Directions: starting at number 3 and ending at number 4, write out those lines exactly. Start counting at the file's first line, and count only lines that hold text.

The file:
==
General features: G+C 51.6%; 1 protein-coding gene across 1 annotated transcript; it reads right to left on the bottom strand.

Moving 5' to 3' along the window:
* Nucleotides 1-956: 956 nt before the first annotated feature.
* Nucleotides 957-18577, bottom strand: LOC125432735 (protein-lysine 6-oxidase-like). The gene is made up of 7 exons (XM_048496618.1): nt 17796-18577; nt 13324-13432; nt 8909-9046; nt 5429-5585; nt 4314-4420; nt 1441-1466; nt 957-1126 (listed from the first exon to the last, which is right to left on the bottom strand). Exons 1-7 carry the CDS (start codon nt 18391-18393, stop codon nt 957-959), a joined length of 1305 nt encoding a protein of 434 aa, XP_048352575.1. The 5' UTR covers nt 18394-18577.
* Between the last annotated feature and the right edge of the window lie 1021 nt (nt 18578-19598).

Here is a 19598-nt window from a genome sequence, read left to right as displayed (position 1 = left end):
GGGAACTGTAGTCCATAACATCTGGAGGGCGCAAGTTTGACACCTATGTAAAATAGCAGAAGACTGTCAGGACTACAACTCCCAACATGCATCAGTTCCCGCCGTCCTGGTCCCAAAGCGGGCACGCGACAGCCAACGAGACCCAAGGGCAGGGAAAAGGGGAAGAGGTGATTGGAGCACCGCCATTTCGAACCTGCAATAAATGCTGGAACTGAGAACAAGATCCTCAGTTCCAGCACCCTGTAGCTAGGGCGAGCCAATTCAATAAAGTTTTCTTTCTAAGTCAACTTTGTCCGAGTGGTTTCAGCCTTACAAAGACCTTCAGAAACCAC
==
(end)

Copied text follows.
* Nucleotides 1-956: 956 nt before the first annotated feature.
* Nucleotides 957-18577, bottom strand: LOC125432735 (protein-lysine 6-oxidase-like). The gene is made up of 7 exons (XM_048496618.1): nt 17796-18577; nt 13324-13432; nt 8909-9046; nt 5429-5585; nt 4314-4420; nt 1441-1466; nt 957-1126 (listed from the first exon to the last, which is right to left on the bottom strand). Exons 1-7 carry the CDS (start codon nt 18391-18393, stop codon nt 957-959), a joined length of 1305 nt encoding a protein of 434 aa, XP_048352575.1. The 5' UTR covers nt 18394-18577.